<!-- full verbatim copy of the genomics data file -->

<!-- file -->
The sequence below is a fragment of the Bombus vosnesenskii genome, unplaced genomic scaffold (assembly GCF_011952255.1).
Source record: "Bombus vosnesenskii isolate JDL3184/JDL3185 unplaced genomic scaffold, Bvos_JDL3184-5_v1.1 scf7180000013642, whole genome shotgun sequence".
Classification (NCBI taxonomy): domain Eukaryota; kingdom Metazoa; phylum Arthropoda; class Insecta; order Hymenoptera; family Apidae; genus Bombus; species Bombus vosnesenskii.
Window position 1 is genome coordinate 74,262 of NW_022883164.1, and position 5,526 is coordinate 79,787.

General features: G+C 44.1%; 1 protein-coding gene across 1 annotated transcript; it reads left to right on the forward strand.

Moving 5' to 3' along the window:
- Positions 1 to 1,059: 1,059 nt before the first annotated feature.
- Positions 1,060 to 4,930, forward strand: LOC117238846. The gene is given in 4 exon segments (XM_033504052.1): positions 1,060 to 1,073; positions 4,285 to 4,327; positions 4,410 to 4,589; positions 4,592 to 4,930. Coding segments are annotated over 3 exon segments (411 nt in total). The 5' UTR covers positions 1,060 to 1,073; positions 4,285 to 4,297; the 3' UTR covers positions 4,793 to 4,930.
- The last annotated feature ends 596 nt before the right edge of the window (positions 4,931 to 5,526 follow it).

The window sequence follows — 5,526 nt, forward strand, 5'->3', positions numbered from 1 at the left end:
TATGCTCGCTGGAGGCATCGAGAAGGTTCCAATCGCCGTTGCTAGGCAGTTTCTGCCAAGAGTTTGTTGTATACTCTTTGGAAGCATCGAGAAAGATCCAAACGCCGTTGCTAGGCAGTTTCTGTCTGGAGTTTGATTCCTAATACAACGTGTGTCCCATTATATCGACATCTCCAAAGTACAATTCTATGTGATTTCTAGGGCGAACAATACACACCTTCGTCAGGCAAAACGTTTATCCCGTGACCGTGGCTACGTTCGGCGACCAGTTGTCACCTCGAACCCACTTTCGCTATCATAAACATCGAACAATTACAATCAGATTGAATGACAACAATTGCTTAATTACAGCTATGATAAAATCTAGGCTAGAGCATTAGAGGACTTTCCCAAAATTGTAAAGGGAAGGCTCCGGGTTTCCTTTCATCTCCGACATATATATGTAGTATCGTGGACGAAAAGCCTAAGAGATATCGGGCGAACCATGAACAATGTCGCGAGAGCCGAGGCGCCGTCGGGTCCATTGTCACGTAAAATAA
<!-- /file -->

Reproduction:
The sequence below is a fragment of the Bombus vosnesenskii genome, unplaced genomic scaffold (assembly GCF_011952255.1).
Source record: "Bombus vosnesenskii isolate JDL3184/JDL3185 unplaced genomic scaffold, Bvos_JDL3184-5_v1.1 scf7180000013642, whole genome shotgun sequence".
Classification (NCBI taxonomy): domain Eukaryota; kingdom Metazoa; phylum Arthropoda; class Insecta; order Hymenoptera; family Apidae; genus Bombus; species Bombus vosnesenskii.
Window position 1 is genome coordinate 74,262 of NW_022883164.1, and position 5,526 is coordinate 79,787.

General features: G+C 44.1%; 1 protein-coding gene across 1 annotated transcript; it reads left to right on the forward strand.

Moving 5' to 3' along the window:
- Positions 1 to 1,059: 1,059 nt before the first annotated feature.
- Positions 1,060 to 4,930, forward strand: LOC117238846. The gene is given in 4 exon segments (XM_033504052.1): positions 1,060 to 1,073; positions 4,285 to 4,327; positions 4,410 to 4,589; positions 4,592 to 4,930. Coding segments are annotated over 3 exon segments (411 nt in total). The 5' UTR covers positions 1,060 to 1,073; positions 4,285 to 4,297; the 3' UTR covers positions 4,793 to 4,930.
- The last annotated feature ends 596 nt before the right edge of the window (positions 4,931 to 5,526 follow it).

The window sequence follows — 5,526 nt, forward strand, 5'->3', positions numbered from 1 at the left end:
TATGCTCGCTGGAGGCATCGAGAAGGTTCCAATCGCCGTTGCTAGGCAGTTTCTGCCAAGAGTTTGTTGTATACTCTTTGGAAGCATCGAGAAAGATCCAAACGCCGTTGCTAGGCAGTTTCTGTCTGGAGTTTGATTCCTAATACAACGTGTGTCCCATTATATCGACATCTCCAAAGTACAATTCTATGTGATTTCTAGGGCGAACAATACACACCTTCGTCAGGCAAAACGTTTATCCCGTGACCGTGGCTACGTTCGGCGACCAGTTGTCACCTCGAACCCACTTTCGCTATCATAAACATCGAACAATTACAATCAGATTGAATGACAACAATTGCTTAATTACAGCTATGATAAAATCTAGGCTAGAGCATTAGAGGACTTTCCCAAAATTGTAAAGGGAAGGCTCCGGGTTTCCTTTCATCTCCGACATATATATGTAGTATCGTGGACGAAAAGCCTAAGAGATATCGGGCGAACCATGAACAATGTCGCGAGAGCCGAGGCGCCGTCGGGTCCATTGTCACGTAAAATAA